The further we got away, the greater the grief became. I was tied to my mother, I suddenly understood. One end of the rope was buried somewhere around my middle, the other buried in her. The further apart we got the more it stretched and hurt. I cried out for my mother, silently; I thought she must be hearing me in her heart; would sense where I was, like radar; would come flying after me, a witch on a broom, vengeful and rescuing. The stretching feeling came to me in waves, in all the years that followed. They varied in intensity but they never stopped.

I wasn’t the only child Mrs Sanchez procured for Charlie, before that day or after; nor was Charlie the only man to make use of me. I was just one of Charlie’s possessions, and he was generous to his friends. We travelled abroad, to Spain and South America and back to Spain. Then, when they decided it was safe, we came back to England. I was their daughter as far as anyone knew, and my name was Anne-Marie.

Inevitably I learned. From Charlie Sanchez I learned that kindly old gentlemen can be paedophiles too, but that paedophiles can be human and, after a monstrous fashion, ordinary. From Mrs Sanchez I learned that all women lose their beauty in the end and when it goes any power it once sustained goes with it. I was growing into my brains and beauty just as Mrs Sanchez was fading out of hers. He would have got rid of her anyway, sooner or later. The stroke just made it easier.

I wouldn’t exactly have wished it on her, to be trapped in a chair unable to move or speak, yet understanding everything. I was the one who did the research and selected a quietly expensive nursing home in Inverness, reminding Charlie to fly up and visit her at long, but regular intervals. I never went there myself, but I was the one who made sure the fees were settled every month from Charlie’s business account. Eventually, of course, he divorced her.

I didn’t phone Rex to come and pick me up. I didn’t phone Charlie either. I made my own way back by train to my hotel room. That evening after dinner I went into the bathroom and experimented with my new image. I cut my hair with a pair of borrowed scissors. At first I tried to forget all I had learned about make-up, and do it as a twelve year-old might do. In the end I scrubbed it all off and left my face as naked as a child’s. Yes, I’d pass as a carer.

I changed my name for the third and final time.

I stole a long knife from the kitchens as I left for Inverness.


The Second Mrs Sanchez (ii)

I had prepared myself for changes in the way things looked, but not for the possibility that my mother and father would actually not be there, waiting. My mother had become a mental snapshot, pinned to the last time I saw her: a harassed woman in a tiled kitchen, frying something, and stirring something in a saucepan with the other hand.

She always seemed to have a headache. Aspirins every four hours. She never seemed happy. After a while she curled up on the sofa a lot in the middle of the day with her eyes closed. Nan came to do the dusting and the ironing. My mother didn’t want to play tennis in the road any more. Once upon a time she could do better cartwheels than me. She just stopped.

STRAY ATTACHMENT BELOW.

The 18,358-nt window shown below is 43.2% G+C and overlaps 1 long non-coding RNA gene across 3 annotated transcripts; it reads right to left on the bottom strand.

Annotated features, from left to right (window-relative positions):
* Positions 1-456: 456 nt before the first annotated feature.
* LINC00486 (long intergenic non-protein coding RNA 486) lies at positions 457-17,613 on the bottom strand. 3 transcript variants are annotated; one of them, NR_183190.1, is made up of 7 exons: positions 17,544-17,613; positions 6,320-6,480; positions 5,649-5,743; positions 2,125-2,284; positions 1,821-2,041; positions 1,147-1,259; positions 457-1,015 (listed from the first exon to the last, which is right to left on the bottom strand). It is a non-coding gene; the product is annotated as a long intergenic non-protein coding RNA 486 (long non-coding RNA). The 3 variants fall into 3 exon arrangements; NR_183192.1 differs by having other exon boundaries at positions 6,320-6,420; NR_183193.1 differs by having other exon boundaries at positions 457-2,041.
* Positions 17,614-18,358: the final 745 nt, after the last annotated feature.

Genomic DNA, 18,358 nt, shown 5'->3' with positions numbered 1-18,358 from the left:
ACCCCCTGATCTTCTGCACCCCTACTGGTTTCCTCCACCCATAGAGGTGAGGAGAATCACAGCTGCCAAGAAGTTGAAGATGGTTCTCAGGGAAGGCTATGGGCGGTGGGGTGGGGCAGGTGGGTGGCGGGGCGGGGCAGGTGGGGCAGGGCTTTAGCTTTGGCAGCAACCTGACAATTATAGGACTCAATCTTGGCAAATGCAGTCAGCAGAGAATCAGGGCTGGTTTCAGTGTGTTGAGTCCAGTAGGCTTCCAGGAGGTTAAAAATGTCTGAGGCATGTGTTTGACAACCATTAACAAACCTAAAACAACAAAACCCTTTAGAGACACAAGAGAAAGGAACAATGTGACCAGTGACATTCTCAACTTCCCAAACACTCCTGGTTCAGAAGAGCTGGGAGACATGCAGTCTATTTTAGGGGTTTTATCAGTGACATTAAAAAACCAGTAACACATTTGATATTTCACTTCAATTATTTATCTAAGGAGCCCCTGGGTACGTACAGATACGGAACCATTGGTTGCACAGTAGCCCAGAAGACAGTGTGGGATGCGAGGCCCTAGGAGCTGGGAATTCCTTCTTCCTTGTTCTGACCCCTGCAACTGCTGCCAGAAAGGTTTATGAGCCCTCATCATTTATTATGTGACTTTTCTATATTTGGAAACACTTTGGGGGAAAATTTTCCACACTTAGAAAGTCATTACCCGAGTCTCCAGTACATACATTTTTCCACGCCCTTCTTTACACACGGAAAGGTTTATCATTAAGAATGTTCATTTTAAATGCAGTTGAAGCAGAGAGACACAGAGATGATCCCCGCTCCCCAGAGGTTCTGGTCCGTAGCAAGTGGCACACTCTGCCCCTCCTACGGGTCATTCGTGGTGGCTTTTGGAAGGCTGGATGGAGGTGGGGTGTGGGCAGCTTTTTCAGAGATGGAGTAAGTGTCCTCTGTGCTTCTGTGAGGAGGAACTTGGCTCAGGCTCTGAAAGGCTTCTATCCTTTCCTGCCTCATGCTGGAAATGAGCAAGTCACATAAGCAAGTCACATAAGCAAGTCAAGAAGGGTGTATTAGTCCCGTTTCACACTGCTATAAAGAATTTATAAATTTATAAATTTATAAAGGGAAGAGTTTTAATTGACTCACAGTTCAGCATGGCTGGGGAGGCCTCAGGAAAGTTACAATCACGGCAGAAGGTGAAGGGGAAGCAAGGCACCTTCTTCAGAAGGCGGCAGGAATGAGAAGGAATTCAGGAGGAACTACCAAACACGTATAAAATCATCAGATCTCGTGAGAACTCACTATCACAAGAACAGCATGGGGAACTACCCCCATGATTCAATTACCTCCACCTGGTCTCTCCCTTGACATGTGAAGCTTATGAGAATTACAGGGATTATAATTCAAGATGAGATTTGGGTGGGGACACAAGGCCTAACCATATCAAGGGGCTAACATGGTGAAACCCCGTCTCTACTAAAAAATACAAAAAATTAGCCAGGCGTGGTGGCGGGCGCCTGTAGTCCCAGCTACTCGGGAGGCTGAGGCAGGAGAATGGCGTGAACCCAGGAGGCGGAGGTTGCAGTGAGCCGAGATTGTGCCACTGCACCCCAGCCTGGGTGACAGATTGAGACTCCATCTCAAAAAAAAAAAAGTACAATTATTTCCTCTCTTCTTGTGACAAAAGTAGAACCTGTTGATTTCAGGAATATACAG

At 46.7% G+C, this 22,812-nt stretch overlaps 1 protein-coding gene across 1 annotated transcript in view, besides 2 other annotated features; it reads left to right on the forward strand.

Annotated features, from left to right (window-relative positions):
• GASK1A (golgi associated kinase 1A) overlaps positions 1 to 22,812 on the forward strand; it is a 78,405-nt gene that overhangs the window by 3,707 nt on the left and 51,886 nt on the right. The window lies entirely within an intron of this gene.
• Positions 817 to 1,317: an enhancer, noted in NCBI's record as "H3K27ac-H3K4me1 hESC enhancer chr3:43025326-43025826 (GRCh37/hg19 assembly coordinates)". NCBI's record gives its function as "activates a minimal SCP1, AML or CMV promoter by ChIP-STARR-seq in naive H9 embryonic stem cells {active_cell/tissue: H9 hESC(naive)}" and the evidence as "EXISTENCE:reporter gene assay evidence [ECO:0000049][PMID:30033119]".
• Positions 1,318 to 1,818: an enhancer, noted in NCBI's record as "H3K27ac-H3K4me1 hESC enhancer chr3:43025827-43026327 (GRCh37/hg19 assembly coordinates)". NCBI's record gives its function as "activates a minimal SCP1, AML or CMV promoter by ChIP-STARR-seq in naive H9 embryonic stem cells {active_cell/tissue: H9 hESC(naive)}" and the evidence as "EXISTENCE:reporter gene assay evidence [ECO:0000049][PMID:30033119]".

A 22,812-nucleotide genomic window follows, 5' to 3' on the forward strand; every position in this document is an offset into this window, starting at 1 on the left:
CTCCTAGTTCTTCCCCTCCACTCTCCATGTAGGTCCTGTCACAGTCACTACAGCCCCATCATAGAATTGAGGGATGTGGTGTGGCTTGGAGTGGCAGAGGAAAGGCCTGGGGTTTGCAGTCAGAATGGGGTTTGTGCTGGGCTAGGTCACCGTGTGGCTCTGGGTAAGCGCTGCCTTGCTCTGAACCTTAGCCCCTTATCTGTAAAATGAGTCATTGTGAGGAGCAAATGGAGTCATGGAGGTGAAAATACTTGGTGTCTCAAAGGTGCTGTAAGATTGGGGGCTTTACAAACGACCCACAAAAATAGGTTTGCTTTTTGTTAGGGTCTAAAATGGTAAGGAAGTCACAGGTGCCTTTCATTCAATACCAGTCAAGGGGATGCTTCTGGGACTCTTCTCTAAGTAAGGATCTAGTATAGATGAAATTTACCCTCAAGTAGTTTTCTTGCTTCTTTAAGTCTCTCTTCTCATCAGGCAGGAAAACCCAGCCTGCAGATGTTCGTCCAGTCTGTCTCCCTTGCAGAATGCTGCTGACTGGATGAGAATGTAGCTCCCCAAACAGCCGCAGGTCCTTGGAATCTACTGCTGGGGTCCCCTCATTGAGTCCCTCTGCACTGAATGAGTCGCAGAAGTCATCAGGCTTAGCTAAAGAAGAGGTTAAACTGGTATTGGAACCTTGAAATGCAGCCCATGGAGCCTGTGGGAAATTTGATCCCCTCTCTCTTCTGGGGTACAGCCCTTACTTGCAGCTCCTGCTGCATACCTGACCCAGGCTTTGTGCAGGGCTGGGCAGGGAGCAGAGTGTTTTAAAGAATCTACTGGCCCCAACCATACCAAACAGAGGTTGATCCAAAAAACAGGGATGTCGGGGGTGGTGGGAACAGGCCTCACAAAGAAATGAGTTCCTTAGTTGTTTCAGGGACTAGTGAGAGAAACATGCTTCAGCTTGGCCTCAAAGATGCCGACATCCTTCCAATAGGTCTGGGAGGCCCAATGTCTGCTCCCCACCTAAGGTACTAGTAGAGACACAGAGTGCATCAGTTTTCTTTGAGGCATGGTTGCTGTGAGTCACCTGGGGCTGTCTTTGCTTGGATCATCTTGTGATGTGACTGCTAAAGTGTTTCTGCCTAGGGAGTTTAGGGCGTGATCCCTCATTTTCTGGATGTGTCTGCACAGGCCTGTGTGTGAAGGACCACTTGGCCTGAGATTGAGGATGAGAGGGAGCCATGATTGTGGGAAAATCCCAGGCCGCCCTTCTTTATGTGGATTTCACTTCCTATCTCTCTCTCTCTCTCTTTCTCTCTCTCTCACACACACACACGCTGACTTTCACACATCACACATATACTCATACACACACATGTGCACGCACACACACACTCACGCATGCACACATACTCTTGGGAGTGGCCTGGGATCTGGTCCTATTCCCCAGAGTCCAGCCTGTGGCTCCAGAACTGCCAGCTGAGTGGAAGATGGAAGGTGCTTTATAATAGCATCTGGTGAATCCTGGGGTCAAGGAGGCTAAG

They argued behind the bedroom door, their voices rising and falling – a deep voice and a high voice, his angry, hers tearful. It was because of me. The sound of them flooded through wood and brick and paper; it came at me from all directions. I kept hearing my name. Because of me she cried. Because she cried he hit me. It was my fault for pulling my sister’s hair. For making a noise. My fault the headaches and the housework left undone. I bled my mother dry.

I knocked on the door of what used to be Mrs Jacobs’ house. A man came round the side, eventually, with no shirt on; looked like he’d been bricklaying. Somewhere in the background a radio was playing Stairway to Heaven. Everything in sharp focus, sights and sounds. The music was circling in my stomach, shooting out along my arms, seeping from my finger-ends. Any moment now I was going to explode – all music, all light, all pain.

No-shirt didn’t seem to have noticed anything odd about me. He told me the house had been on the market for a couple of weeks. The woman had died. Some people said… Husband had buggered off long since, and one daughter went to Australia. There were rumours about another daughter but he didn’t know the details. He obviously thought I might be  interested in buying, and people like to tell what they know. He was looking me up and down like meat, the way men do. I could hear his thoughts as well as if he’d spoken them out loud.

I asked him if the lady’s name was Mrs Johnson. He didn’t know, but the first name was definitely Rosa. His answer killed me.

I retraced the path I took all those years ago when I was running away; under the railway bridge, along by the railings. Maybe the Rec was different too; I didn’t notice. I found myself sitting on the same old bench under the horse chestnut trees, in the deep green shade, watching English children playing English games, but all I could think about was the day I ran away.

I was seven years old. It was raining, and the trees were in full leaf. A whole row of horse chestnut trees dripping, dripping, and me sat on the bench underneath. I looked out over that vast green space, where usually there were other children playing. My sight was childhood sharp and I could make out the black ripples in the bark on the silver birches opposite. They brought us out here on a nature walk once, from Absalom Infants over the back, beyond the railway line; a ragged line in toggle-fastened coats, dead mittens dangling from elastic threaded through the sleeves, the girls’ hair scraped back in ribbon bows, the boys with scabs and grey concertina socks.